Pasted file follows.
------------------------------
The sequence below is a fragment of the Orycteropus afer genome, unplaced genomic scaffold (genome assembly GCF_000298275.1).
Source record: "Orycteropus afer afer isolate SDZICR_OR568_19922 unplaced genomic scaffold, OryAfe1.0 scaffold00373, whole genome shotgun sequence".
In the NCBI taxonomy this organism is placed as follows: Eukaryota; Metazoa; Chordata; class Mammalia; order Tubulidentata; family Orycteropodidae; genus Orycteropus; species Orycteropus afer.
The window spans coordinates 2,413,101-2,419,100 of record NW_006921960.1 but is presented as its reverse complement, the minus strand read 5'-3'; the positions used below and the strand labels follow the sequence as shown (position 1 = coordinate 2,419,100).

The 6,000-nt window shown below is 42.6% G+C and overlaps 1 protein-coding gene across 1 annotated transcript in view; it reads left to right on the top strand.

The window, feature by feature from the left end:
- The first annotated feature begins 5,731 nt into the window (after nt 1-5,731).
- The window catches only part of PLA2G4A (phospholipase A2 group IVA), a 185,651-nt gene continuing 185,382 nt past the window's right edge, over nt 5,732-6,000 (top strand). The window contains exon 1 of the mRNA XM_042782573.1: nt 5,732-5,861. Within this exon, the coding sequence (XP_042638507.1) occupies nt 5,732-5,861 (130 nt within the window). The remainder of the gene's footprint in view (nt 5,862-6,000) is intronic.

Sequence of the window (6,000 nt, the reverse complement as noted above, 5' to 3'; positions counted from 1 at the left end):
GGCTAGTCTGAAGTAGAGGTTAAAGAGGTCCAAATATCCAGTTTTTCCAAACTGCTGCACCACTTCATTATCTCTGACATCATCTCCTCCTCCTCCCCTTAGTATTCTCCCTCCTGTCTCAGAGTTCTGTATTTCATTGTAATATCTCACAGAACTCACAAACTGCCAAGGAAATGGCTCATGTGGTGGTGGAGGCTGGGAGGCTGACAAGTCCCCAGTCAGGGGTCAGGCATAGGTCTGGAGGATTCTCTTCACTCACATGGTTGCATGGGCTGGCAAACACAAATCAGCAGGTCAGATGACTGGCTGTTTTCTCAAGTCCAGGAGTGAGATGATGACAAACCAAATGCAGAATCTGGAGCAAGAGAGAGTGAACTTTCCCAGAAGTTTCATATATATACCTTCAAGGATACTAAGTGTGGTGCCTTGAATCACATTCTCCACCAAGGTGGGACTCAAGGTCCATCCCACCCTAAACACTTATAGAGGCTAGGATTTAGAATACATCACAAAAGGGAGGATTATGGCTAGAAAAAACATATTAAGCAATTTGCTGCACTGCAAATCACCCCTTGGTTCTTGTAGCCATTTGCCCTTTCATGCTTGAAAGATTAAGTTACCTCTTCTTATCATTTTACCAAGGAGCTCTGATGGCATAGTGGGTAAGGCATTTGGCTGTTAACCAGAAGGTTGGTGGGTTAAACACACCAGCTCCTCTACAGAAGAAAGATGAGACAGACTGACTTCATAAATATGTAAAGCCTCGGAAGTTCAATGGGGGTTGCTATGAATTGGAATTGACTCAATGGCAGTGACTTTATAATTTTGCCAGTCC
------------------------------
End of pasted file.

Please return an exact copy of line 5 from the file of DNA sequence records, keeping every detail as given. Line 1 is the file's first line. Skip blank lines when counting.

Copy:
The 6,000-nt window shown below is 42.6% G+C and overlaps 1 protein-coding gene across 1 annotated transcript in view; it reads left to right on the top strand.